1. Because the Thermic Effect Of Food (TEF) will increase. These are the calories your body burns digesting the foods you eat, and when you eat more food, you naturally end up burning more calories due to an increase in TEF. Granted, this isn’t going to be a hugely significant calorie burn, but it’s still enough to throw things off and make that 3500 calorie surplus something less than 3500 calories. Which means something less than 1lb of fat would be gained.
  2. Non-Exercise Activity Thermogenesis (NEAT) will increase. NEAT is defined as the calories burned via all of the little things you do over the course of the day BESIDES exercise… which also includes spontaneous daily movement (e.g. fidgeting, adjusting/maintaining posture, etc.). And what’s interesting about NEAT is that is goes up when we eat more calories (source). Which means, if a person eats 3500 excess calories, some of those calories (potentially hundreds of them) will unknowingly be burned off due to this increase in NEAT. Which means that 3500 calorie surplus won’t end up being a 3500 calorie surplus after all. Which means one full pound of fat won’t be gained.

Example B

Now let’s reverse the scenario and pretend some person eats 3500 fewer calories over the span of a week and should therefore end up losing exactly one pound of fat. And let’s continue to pretend that the previous two problems with water weight and muscle don’t actually exist, so body fat is all that can be lost or gained.

Guess what? This person STILL wouldn’t lose exactly 1lb.

Why?

  1. Because TEF will decrease. Just like how TEF goes up when eating more, it goes down when eating less. So as soon as this person’s deficit is created, it automatically becomes some tiny degree smaller in size due to the reduction in TEF.
  2. NEAT will decrease. Yet again, just like how NEAT goes up when eating more, it goes down when eating less. So this person might think they’re creating a weekly 3500 calorie deficit by eating 500 fewer calories per day, but what they don’t realize is that they will naturally start moving less each day, therefore burning fewer calories than they had previously been… which means their intended 3500 calorie deficit will be some degree smaller than that.
  3. Basal Metabolic Rate (BMR) and the Thermic Effect Of Activity (TEA) will decrease. A bigger body burns more calories per day than a smaller body, both at rest and during activity. Which means, as a person gradually loses weight, they will also gradually start burning fewer and fewer calories per day… thus losing weight slower and slower until – in conjunction with the other items on this list plus a few others (all of which I cover in Superior Fat Loss) – they eventually hit a weight loss plateau and stall completely. All despite the fact that they had a 3500 calorie deficit present.

The Point

So, even when you put an exact 3500 calorie deficit or surplus in place, and even when you do so in a magical fake scenario where body fat is the only form of weight a person can lose or gain, you’re STILL not going to lose or gain precisely one pound because various metabolic changes will alter that deficit or surplus into something different than the 3500 you intended it to be.

Problem #4: Your Tracking Isn’t 100% Accurate

Now let’s ignore all three of the previous problems.

Guess what?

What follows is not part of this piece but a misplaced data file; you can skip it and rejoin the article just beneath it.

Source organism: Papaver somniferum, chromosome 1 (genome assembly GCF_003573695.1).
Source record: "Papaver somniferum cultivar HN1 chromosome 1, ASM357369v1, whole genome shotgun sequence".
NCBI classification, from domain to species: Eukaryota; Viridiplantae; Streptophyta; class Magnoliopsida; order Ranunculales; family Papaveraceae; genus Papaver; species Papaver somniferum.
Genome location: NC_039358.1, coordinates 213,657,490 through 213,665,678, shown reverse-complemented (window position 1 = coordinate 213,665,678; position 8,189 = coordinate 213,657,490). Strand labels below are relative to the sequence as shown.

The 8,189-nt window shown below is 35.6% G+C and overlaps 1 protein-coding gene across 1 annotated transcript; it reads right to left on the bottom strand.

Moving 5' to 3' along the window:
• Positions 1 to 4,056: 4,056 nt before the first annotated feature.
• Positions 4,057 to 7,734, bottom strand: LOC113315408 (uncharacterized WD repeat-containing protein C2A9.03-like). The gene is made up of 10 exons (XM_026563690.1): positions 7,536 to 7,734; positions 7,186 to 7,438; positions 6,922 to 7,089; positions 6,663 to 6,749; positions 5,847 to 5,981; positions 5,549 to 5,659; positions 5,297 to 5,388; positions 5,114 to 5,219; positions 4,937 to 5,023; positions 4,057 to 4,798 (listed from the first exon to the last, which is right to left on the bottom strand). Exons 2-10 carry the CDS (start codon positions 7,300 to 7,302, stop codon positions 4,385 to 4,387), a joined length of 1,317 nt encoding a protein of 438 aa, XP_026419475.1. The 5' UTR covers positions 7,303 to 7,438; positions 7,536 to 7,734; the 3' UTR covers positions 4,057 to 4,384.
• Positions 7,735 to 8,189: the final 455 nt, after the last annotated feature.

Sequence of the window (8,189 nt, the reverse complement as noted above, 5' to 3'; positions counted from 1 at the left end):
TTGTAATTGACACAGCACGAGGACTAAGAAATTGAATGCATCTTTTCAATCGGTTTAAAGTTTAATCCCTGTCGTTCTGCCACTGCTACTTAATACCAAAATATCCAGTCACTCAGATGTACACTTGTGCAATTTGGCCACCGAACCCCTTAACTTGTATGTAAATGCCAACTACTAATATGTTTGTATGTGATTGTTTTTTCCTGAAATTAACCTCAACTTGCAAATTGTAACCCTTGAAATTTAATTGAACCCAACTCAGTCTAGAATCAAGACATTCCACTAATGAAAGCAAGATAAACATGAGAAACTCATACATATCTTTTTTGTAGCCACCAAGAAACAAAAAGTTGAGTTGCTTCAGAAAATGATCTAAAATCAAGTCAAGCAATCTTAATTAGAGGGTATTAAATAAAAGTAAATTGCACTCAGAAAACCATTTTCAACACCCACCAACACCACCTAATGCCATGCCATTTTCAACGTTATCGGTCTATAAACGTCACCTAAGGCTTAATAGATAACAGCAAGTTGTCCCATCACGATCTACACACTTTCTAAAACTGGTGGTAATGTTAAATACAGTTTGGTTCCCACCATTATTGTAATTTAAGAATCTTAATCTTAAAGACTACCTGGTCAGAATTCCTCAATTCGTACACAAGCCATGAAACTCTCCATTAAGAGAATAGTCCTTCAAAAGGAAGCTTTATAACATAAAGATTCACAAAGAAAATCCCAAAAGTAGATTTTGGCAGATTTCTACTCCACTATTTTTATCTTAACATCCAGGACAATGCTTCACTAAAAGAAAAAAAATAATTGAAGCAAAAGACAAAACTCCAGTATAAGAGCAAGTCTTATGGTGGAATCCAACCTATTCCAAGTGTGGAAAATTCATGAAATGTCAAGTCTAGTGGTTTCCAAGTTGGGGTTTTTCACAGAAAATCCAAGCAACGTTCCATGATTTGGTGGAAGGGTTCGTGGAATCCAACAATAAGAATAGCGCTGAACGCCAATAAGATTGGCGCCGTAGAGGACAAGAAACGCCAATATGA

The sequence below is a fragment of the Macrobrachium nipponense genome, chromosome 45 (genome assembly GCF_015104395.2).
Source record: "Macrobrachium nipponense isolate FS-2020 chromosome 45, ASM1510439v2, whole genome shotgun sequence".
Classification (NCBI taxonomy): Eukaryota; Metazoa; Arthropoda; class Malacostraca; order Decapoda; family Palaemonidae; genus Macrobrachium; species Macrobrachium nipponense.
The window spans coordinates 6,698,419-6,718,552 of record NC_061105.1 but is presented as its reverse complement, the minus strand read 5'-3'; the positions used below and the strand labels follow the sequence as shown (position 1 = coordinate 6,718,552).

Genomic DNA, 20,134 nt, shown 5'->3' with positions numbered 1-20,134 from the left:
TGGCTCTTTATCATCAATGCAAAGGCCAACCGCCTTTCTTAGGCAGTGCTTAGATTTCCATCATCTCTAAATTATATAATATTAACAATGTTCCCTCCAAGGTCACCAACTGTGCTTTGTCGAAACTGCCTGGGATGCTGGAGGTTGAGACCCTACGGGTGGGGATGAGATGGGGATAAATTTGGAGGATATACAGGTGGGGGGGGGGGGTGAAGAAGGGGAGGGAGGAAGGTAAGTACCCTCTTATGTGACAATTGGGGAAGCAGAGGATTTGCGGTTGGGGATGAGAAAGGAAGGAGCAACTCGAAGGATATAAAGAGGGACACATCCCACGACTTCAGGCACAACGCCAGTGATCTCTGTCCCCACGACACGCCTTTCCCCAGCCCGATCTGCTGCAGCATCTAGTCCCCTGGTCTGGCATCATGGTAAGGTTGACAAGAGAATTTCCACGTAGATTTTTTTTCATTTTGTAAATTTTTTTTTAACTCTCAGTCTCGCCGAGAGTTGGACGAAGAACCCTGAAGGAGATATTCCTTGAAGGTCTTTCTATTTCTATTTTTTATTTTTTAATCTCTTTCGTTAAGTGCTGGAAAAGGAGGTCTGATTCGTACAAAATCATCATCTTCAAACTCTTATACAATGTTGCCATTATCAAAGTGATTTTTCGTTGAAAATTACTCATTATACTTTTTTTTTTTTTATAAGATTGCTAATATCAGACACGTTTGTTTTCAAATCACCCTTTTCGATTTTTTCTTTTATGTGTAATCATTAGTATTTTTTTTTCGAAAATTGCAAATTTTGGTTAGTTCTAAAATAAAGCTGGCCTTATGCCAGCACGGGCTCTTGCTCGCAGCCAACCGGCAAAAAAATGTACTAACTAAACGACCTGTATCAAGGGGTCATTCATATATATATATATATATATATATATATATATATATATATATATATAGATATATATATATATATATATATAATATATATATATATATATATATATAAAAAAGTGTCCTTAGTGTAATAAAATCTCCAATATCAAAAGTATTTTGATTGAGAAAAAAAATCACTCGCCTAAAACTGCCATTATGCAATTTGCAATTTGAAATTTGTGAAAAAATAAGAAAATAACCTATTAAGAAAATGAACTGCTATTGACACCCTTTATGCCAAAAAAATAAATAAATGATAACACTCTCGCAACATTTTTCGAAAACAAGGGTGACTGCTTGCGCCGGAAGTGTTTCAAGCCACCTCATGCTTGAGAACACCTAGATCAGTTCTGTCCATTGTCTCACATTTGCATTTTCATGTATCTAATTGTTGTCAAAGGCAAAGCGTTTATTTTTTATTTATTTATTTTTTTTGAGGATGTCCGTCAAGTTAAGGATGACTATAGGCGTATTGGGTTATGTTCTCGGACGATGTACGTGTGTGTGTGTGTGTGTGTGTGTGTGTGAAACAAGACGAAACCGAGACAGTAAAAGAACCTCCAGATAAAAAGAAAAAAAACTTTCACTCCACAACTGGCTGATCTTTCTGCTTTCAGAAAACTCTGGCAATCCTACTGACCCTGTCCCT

Your 3500 calorie deficit or surplus STILL won’t result in an exact one pound weight change because your 3500 number is never going to be perfectly accurate.

What I mean is, you can closely track every single bite of food you take right down to the very last gram, log it all in some diet tracking app, and be obsessively consistent with it. And you can wear ten Fitbits on each arm to track how many calories you’re burning as well.

Even then – when you think your tracking is 100% perfectly accurate – your tracking still isn’t going to be 100% perfectly accurate.

Why? Because there will always be some (at least) tiny error, mistake or inaccuracy taking place somewhere (whether you realize it not) that will cause your intended calorie intake or output to be off to some extent.

So, for example, when you think you’re eating exactly 2000 calories a day, you may actually be eating 2025, or 2050, or 2100, or even 1900. Hell, it could be as much as 2500 – 3000 (source). Sometimes more.

In some of these examples, the differences can be big enough to slow your progress, completely stop your progress, or even reverse your progress.

In others, they’re normal meaningless differences that won’t matter in the long-term. But, even then, they still represent differences that are enough to just slightly throw off the deficit or surplus you think you’ve created and the weight loss or weight gain it causes.

Does This Make The 3500 Calorie Rule Wrong?

After taking all of the above into account, many people will conclude that the 3500 calorie rule is wrong, or a myth, or a lie, or a scam, or maybe even “proof” that weight loss is about carbs or sugar (or some other myth-based nonsense) rather than calories.

And all of those people would be wrong.

(Especially the last ones. A caloric deficit is and always will be the sole cause and requirement of losing fat. Details here: The Truth About Fat Loss)

The truth is, despite the flaws that prevent it from working out the convenient way we’d all like it to, the “rule” of there being 3500 calories in a pound of fat is still an extremely useful method for estimating how much weight a person will lose or gain.

We simply need to be aware of these flaws so we can use this “rule” for what it is (a good-enough method for estimating weight changes) and not as some 100% perfectly accurate guaranteed method for knowing exactly how much weight we will lose or gain.

As long as you do that, you’ll be doing it right.

What’s Next?

Not sure how many calories you should be eating per day to lose weight? No problem.

I’ve got you covered right here: How Many Calories Should I Eat A Day To Lose Weight?

Share156
Tweet
Pin5